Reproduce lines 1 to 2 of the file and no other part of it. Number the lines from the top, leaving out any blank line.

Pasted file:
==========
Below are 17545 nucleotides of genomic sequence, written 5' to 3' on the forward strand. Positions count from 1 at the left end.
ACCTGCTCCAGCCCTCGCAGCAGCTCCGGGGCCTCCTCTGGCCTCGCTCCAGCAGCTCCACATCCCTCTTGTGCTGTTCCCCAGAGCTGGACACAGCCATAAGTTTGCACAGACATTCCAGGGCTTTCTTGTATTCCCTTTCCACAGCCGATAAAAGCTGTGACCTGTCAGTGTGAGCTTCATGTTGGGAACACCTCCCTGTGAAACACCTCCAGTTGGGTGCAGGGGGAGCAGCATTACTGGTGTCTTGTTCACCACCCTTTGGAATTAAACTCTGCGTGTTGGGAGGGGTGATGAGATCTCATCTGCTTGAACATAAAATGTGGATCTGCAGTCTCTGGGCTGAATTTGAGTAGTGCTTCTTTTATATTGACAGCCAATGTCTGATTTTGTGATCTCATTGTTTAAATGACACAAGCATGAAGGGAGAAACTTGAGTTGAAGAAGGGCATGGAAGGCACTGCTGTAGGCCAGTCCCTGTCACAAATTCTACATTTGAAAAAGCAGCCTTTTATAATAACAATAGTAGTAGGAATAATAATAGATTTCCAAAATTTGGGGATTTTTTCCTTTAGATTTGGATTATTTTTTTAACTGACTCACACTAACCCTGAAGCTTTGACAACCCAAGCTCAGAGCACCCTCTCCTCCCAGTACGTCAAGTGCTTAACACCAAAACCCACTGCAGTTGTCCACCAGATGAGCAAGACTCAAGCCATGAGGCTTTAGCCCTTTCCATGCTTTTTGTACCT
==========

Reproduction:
Below are 17545 nucleotides of genomic sequence, written 5' to 3' on the forward strand. Positions count from 1 at the left end.
ACCTGCTCCAGCCCTCGCAGCAGCTCCGGGGCCTCCTCTGGCCTCGCTCCAGCAGCTCCACATCCCTCTTGTGCTGTTCCCCAGAGCTGGACACAGCCATAAGTTTGCACAGACATTCCAGGGCTTTCTTGTATTCCCTTTCCACAGCCGATAAAAGCTGTGACCTGTCAGTGTGAGCTTCATGTTGGGAACACCTCCCTGTGAAACACCTCCAGTTGGGTGCAGGGGGAGCAGCATTACTGGTGTCTTGTTCACCACCCTTTGGAATTAAACTCTGCGTGTTGGGAGGGGTGATGAGATCTCATCTGCTTGAACATAAAATGTGGATCTGCAGTCTCTGGGCTGAATTTGAGTAGTGCTTCTTTTATATTGACAGCCAATGTCTGATTTTGTGATCTCATTGTTTAAATGACACAAGCATGAAGGGAGAAACTTGAGTTGAAGAAGGGCATGGAAGGCACTGCTGTAGGCCAGTCCCTGTCACAAATTCTACATTTGAAAAAGCAGCCTTTTATAATAACAATAGTAGTAGGAATAATAATAGATTTCCAAAATTTGGGGATTTTTTCCTTTAGATTTGGATTATTTTTTTAACTGACTCACACTAACCCTGAAGCTTTGACAACCCAAGCTCAGAGCACCCTCTCCTCCCAGTACGTCAAGTGCTTAACACCAAAACCCACTGCAGTTGTCCACCAGATGAGCAAGACTCAAGCCATGAGGCTTTAGCCCTTTCCATGCTTTTTGTACCT